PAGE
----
“It is easier to build strong children than to repair broken men.” — Frederick Douglas
Whether this is true or not is certainly less than obvious. The lack of clarity starts with the meaning of “strong children” and “broken men.” The ambiguity extends to include how one might go about building a child, strong or not, and the skills and tools needed to repair broken men. If one posits that “strong children” are kids who are well adjusted and that “broken men” are adults who are maladjusted, the aphorism is likely true.
Adults may become maladjusted, i.e., “broken,” after they are adults. This can happen due to numerous causes and circumstances; but since Douglas connects strong children and broken men, it is fair to conclude that he is focusing on a presumed connection between childhood and later adult adjustment. His point is that it is easier to bring up well adjusted children than it is to correct the maladjustment of adults, when the adult maladjustment is a result of a problematic childhood.
It’s certainly true that some children grow to be maladjusted adults, despite receiving appropriate developmental support and nurturing throughout their childhood. This sad reality gives proof to the conclusion that building strong children is far from easy and is occasionally not possible. It’s also true that inadequate developmental support and nurturing nearly guarantee that children will grow up to be maladjusted adults. Further, the severity of adult maladjustment is proportional to the degree of inadequacy: the more severe the neglect, the more severe the adult maladjustment.
The hidden truth here is that the resulting adult maladjustment is usually only partially repairable; and far too frequently, the damage is not repairable at all. The long term effects of child neglect are usually serious and often permanent. A family, community, or society that neglects its children is committed to the creation of maladjusted adults. It’s as simple as that.
Despite energetic protestation, denial, and endless rhetoric to the contrary, the neglect of children is extensive in systematic in virtually all communities, states, and throughout the country. If you doubt that, look at the inadequacy of public education, health care for many children, inadequate housing, drug abuse and crime, family violence, and the myriad of other ways children are being neglected. Look carefully because what you see is the very real and ongoing commitment of community, state, and national leaders to adult maladjustment, what Douglas calls “broken men.”
If you are committed to a world of fewer broken men, a world where children are valued and not neglected, start with your children and your family.
“All happy families resemble one another; every unhappy family is unhappy in its own way.” — Leo Tolstoy
Your family is like other families in many ways. It has its ups and downs, strengths and vulnerabilities, its problems and opportunities. Your family is not perfect nor is it without its moments of perfection. As is true for other families, yours is somewhere between what you hope it can be and what you sometimes fear it might become. Buddha expressed the tension of hope and fear like this, “A family is a place where minds come in contact with one another. If these minds love one another the home will be as beautiful as a flower garden. But if these minds get out of harmony with one another it is like a storm that plays havoc with the garden.” Tolstoy’s happy family, Buddha’s beautiful flower garden, and your hope symbolize the potential for harmony and well-being for you and yours.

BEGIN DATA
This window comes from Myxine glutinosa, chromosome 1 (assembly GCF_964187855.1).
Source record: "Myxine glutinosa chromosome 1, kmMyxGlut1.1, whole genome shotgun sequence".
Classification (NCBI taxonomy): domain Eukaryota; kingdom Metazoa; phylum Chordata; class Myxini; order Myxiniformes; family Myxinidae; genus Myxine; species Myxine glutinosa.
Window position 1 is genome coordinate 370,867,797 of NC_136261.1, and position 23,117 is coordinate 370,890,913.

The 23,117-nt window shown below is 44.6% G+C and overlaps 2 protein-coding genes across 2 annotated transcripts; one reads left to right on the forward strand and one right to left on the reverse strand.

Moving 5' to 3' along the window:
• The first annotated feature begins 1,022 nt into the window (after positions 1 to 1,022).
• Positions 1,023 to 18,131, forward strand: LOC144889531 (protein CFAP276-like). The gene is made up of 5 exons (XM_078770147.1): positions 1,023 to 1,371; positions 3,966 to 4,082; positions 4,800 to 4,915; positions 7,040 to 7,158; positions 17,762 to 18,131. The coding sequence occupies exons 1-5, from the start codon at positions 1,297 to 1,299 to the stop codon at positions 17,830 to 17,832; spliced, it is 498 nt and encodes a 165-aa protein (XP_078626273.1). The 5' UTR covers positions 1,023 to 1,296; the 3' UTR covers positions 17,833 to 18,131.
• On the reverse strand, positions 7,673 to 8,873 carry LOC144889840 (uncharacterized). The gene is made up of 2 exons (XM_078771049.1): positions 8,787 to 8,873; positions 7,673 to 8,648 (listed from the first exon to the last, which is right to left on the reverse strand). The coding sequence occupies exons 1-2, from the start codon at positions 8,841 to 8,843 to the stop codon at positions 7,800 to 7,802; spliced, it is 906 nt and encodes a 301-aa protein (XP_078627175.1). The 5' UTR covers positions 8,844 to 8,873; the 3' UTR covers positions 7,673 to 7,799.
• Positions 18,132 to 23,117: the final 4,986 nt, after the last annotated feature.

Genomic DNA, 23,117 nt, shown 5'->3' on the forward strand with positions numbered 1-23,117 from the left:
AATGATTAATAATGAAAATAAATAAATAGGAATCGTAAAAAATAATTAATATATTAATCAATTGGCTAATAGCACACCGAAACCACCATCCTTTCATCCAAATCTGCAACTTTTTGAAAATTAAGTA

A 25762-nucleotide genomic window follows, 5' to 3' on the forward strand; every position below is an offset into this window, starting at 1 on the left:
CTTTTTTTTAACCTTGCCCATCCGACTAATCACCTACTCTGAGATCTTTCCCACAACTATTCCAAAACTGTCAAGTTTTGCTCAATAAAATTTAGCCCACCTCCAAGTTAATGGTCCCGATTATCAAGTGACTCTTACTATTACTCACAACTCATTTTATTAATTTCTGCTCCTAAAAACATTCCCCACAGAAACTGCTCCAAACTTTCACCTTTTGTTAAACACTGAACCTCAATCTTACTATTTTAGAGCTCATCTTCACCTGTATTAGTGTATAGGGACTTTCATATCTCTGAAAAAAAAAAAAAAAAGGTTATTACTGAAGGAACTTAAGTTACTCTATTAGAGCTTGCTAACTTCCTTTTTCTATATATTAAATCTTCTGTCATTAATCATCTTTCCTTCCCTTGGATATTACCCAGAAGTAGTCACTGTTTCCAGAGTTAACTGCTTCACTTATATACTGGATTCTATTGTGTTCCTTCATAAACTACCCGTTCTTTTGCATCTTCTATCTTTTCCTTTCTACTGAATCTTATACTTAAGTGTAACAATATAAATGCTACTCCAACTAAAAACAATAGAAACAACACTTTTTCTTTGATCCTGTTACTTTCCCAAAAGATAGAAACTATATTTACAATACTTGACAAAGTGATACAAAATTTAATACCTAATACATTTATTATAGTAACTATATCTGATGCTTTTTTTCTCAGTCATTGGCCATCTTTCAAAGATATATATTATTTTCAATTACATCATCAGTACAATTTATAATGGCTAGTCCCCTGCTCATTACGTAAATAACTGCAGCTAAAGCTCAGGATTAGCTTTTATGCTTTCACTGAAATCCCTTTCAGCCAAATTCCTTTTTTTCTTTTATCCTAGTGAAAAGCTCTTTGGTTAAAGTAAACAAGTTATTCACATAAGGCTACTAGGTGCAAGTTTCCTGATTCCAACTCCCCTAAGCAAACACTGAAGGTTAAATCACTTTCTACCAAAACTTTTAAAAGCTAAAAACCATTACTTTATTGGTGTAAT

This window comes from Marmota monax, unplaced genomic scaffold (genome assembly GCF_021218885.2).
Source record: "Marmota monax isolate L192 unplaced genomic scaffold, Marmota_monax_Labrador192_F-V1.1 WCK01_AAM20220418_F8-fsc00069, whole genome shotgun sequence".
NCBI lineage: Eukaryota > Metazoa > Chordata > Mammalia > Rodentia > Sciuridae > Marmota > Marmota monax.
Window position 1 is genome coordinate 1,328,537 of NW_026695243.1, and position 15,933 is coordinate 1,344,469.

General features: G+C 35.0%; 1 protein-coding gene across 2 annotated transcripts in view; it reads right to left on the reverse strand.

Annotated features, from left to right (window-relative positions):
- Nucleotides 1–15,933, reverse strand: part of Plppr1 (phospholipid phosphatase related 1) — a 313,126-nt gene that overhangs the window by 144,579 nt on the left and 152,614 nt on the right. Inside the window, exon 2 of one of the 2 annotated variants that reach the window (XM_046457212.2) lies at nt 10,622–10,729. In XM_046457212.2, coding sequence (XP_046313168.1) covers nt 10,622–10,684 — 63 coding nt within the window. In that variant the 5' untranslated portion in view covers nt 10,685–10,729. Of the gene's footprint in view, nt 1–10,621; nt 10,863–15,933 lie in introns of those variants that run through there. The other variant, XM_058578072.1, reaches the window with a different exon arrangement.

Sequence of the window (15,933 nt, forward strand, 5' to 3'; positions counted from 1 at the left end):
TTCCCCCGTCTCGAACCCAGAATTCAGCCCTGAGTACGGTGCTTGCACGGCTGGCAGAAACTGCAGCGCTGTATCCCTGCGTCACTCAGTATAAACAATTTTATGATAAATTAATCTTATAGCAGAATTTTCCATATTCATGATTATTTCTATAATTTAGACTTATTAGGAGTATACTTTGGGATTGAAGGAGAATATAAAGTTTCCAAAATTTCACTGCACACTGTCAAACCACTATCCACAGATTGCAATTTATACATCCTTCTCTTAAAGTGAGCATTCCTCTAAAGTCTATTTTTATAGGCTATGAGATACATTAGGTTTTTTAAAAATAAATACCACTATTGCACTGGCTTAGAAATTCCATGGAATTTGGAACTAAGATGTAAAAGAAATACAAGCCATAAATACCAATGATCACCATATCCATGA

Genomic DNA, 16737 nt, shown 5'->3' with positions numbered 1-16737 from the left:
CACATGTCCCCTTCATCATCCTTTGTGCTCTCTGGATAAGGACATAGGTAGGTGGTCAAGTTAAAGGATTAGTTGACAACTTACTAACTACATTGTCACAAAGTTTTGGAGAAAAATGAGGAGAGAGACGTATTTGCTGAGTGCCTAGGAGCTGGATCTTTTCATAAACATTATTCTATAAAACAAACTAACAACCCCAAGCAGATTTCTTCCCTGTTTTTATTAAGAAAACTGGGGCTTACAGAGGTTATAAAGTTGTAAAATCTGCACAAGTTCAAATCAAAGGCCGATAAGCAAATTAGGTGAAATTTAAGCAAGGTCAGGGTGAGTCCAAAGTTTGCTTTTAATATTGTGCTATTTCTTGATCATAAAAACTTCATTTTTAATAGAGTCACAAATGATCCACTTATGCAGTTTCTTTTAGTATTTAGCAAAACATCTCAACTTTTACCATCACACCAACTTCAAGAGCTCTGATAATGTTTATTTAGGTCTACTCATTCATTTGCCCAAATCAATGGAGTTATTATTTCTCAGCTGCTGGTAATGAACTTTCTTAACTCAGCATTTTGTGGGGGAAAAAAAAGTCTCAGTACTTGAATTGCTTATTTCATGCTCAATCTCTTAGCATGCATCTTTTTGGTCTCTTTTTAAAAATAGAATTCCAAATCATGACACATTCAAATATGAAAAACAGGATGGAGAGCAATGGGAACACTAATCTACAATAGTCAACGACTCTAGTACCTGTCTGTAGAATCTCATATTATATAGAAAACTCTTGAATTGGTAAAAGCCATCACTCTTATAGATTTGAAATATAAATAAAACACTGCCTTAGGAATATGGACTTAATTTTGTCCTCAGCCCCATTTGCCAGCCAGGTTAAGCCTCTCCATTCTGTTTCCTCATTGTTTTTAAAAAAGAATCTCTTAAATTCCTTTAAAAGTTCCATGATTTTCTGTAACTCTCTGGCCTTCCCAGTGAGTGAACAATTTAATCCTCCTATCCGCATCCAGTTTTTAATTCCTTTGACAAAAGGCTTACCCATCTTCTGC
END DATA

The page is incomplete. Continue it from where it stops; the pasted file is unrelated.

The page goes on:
Just as your child wants your unconditional love and encouragement, you want him to love you, to love himself, to love other people, and to love the world around him. You express your love through hugs, playing, and doing things together. You encourage him to share his feelings, fears, and frustrations. At the same time, you give him the freedom to grow and to experience the bigger world. You want him to have an exciting life of his own, knowing that his relationship with you is secure and predictable.
In addition, you want your child to respect you, to respect himself, to respect other people, and to respect the world about him. You know that much of his attitude toward himself and toward the world about him comes from your attitude about him.
Just as children learn to love by being loved, they learn respect for self and others by being respected. Your behavior, attitudes, and beliefs will be reflected in your child. More than you may ever know, he “does as you do.”
Children also develop attitudes toward themselves and others as a response to the attitudes and beliefs others communicate to them. In part, your child will become what you tell him he will become. You convey this definition of self through your physical, emotional, spiritual, and social interactions with him as well as through the way you relate as his parent. Beyond these things, there is a whole world of influences over which you have little control. Your hope must be that you have nourished and nurtured your child’s potentials so that he can effectively deal with the multiple influences of the world. You hope that your loving respect has been strong enough and clear enough to be integrated into his being as he moves out into a world that may not perceive him as unique. His sense of being special comes from you. You can only trust that it is solid enough to last him a lifetime.